According to the number of employees, Titus Dekani ranks first among companies with British capital. Titus Dekani deals with the development, production and sales of various parts of furniture fittings and employs 512 people in Dekani near the Slovenian–Italian border. Since 2005, the company from Dekani has been part of the British group Titus International Ltd., the largest producer and the leading brand in cabinet hardware for home assembly. The British multinational company GKN Driveline, which produces automotive components, has found its new home on the other side of Slovenia in Zreče near the Slovenian–Austrian border. GKN Driveline entered Slovenia in 1998 by purchasing the factory GKN Driveline Slovenija, where prop shafts, homokinetic joints and tripods are produced today for most European and numerous overseas car brands.
Has Slovenia been overtaking the states of the Visegrad Group?
Respected Slovenian economist Mojmir Mrak, who distinguishes three groups of factors, emphasises that Slovenia has been relatively successful in attracting foreign investors in recent years. In addition to relatively favourable economic trends at the global and EU levels, the fact that Slovenia is a more attractive destination for them today than it was a few years ago, particularly in comparison with its traditional competitors, namely the states of the Visegrad Group, contributed to the growth in foreign investments.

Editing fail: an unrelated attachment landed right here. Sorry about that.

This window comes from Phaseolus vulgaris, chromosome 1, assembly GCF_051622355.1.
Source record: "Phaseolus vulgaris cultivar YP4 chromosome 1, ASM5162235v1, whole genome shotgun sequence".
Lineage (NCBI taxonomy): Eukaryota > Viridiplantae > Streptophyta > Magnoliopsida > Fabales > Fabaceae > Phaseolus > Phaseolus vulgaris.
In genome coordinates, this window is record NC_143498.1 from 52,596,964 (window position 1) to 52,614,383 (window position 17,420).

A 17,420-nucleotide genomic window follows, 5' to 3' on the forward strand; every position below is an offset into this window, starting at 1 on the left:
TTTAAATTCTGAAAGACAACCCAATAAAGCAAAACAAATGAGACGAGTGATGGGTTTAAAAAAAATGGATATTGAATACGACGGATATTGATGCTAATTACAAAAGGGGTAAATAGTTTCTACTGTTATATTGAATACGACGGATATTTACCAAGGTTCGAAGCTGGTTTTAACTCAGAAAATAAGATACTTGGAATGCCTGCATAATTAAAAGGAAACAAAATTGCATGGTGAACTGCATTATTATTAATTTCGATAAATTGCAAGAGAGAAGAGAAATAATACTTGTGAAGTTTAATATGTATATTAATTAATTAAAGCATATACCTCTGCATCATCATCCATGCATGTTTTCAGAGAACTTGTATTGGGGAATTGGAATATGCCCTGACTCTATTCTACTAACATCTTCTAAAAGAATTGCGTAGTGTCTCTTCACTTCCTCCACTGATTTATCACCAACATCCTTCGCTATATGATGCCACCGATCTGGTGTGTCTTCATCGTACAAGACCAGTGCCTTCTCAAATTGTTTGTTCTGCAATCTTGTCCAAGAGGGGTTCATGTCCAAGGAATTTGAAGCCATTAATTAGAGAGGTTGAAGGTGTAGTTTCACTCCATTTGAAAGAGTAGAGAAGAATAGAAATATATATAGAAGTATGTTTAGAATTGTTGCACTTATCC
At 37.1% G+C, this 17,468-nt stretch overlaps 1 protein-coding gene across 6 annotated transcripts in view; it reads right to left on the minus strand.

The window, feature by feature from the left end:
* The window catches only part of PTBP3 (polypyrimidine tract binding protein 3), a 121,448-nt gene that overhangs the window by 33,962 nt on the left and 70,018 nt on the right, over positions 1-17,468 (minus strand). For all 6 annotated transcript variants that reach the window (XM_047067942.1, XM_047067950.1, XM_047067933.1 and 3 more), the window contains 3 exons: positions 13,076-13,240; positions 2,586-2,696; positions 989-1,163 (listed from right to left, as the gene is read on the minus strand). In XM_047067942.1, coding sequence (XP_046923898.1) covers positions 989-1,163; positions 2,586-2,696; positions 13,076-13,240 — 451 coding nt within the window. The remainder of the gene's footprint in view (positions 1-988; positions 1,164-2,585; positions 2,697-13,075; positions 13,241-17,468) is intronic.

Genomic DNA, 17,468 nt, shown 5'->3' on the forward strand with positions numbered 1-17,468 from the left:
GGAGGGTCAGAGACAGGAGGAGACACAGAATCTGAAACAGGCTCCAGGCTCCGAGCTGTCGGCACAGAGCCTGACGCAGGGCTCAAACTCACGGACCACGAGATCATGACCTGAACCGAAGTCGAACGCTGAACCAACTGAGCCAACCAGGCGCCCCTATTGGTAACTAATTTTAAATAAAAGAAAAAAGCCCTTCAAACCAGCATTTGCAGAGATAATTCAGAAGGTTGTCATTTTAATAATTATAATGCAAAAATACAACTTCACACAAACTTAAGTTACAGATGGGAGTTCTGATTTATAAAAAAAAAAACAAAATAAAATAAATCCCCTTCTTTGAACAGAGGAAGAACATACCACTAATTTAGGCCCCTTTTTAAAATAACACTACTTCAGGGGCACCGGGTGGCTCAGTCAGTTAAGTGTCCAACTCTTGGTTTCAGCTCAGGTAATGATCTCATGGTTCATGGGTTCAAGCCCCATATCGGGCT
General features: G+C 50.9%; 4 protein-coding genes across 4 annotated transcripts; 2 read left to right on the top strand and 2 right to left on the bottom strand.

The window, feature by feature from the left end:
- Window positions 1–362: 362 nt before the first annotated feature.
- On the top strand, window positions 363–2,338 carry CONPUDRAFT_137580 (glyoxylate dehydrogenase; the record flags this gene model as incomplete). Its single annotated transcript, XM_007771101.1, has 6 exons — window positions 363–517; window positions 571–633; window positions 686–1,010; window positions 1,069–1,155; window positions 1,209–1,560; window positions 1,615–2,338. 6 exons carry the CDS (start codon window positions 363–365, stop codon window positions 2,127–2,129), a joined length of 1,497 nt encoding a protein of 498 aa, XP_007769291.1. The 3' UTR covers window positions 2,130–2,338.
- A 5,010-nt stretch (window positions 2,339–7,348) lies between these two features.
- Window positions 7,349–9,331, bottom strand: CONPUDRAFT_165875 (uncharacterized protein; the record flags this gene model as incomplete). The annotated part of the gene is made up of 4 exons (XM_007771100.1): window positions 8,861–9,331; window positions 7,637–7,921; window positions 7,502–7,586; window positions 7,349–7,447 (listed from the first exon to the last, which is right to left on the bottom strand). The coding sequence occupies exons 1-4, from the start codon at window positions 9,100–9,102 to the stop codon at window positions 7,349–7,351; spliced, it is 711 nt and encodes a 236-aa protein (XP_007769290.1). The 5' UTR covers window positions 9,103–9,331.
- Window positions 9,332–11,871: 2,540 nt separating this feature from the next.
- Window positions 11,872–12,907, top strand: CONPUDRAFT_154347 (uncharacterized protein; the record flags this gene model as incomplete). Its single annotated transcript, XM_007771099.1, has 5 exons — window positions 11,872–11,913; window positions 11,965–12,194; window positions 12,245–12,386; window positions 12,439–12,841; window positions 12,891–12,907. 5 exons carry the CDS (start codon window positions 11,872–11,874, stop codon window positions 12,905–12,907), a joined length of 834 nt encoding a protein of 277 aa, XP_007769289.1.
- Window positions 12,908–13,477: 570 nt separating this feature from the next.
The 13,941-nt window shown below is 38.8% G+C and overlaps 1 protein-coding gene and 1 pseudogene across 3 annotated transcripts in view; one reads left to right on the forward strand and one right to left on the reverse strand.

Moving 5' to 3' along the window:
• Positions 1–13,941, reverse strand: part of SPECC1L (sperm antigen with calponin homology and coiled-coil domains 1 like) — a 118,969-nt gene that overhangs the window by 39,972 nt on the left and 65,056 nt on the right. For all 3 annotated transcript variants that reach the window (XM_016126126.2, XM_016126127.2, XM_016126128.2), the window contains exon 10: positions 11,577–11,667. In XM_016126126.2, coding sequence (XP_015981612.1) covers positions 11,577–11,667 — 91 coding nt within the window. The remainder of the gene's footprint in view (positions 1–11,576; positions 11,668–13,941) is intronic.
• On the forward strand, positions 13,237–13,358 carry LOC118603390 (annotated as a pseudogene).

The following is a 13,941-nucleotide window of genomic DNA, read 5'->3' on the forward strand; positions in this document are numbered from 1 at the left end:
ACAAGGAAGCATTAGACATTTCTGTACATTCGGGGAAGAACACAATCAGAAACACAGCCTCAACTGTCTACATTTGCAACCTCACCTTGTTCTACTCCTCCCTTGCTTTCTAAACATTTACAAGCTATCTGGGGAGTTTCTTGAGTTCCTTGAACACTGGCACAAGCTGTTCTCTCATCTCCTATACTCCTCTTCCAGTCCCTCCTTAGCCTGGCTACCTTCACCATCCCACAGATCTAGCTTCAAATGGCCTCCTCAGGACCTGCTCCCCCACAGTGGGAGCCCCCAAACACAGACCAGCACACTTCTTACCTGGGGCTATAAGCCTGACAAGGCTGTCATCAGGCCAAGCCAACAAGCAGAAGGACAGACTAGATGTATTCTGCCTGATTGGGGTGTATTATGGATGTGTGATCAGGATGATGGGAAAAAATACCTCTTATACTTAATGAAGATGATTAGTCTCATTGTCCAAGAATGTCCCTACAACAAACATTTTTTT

“The states of the Visegrad Group are rather saturated with foreign investments, so some of them have problems providing the workforce required for new investments, and salaries in these states have risen in recent years more quickly than in Slovenia. Slovenia is no longer relatively so much more expensive for foreign investors than perhaps a decade ago, making it relatively more interesting for them,” stresses Mrak.
The respected economist points out the better climate for foreign investors among the important factors for attracting foreign capital to Slovenia. For that, he credits the last government which, unlike its predecessors, was significantly more enthusiastic about, and successful in, attracting foreign investors and providing conditions which are the basis for the investors’ decisions to invest in Slovenia. “Together with a significantly better climate for foreign investors, our traditional characteristics, such as a well-educated workforce, decent infrastructure, and geographical location in combination with EU membership, became more evident than they had been in the past,” points out Mrak.
An almost five-per cent economic growth launched Slovenia among the countries that have grown twice as fast as the EU average, mainly thanks to successful export companies that sold EUR 28 billion worth of goods to other countries (or by 13.1 per cent more than in 2016) and imported EUR 27.5 billion worth of goods (or by 14.2 per cent more than in 2016). According to the latest forecasts, economic growth will exceed four per cent again this year.